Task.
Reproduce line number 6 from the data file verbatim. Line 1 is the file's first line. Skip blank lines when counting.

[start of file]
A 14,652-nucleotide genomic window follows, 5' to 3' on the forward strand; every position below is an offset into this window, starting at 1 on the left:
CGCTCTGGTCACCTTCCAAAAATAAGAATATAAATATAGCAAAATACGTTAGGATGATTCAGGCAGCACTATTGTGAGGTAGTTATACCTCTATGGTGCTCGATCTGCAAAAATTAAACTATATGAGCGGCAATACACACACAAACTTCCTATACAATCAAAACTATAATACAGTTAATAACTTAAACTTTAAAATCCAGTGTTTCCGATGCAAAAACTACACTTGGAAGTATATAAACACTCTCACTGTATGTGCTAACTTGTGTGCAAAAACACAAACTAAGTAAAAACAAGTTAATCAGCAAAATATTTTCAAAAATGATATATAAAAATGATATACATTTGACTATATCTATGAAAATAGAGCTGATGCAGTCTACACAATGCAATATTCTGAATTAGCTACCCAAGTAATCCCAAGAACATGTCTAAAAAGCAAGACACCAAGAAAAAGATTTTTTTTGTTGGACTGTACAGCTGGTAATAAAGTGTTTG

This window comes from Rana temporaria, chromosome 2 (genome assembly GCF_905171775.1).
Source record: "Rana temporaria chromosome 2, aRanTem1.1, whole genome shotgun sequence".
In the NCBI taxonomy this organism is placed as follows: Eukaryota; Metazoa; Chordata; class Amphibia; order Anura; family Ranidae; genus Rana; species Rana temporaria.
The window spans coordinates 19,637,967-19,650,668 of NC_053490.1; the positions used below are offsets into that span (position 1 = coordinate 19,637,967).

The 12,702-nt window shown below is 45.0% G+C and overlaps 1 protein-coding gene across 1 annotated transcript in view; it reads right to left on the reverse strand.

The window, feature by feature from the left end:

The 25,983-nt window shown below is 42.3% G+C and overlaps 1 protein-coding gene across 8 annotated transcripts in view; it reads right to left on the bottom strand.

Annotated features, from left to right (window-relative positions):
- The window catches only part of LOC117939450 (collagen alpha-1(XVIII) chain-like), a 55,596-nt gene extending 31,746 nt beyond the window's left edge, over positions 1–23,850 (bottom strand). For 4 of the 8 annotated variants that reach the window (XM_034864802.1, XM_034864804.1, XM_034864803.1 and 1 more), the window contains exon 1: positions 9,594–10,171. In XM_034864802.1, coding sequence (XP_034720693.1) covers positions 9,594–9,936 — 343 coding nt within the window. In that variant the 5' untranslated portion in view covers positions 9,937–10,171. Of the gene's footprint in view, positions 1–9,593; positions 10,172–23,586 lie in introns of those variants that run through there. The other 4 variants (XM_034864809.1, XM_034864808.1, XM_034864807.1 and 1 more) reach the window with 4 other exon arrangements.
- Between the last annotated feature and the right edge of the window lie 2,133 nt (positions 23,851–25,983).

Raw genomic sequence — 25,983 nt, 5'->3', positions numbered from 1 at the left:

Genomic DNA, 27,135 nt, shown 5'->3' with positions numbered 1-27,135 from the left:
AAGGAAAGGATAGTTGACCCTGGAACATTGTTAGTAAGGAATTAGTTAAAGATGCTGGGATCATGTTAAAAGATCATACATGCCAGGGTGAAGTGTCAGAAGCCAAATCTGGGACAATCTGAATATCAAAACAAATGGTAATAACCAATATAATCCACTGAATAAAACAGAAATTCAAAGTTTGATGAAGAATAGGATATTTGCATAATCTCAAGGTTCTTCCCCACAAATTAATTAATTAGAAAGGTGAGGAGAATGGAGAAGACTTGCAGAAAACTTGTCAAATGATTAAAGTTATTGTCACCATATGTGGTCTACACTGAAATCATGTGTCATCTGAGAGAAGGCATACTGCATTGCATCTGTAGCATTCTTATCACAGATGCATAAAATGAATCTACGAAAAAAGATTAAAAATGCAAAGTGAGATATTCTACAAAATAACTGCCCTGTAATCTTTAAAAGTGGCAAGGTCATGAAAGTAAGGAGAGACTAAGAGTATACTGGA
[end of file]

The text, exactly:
The window spans coordinates 19,637,967-19,650,668 of NC_053490.1; the positions used below are offsets into that span (position 1 = coordinate 19,637,967).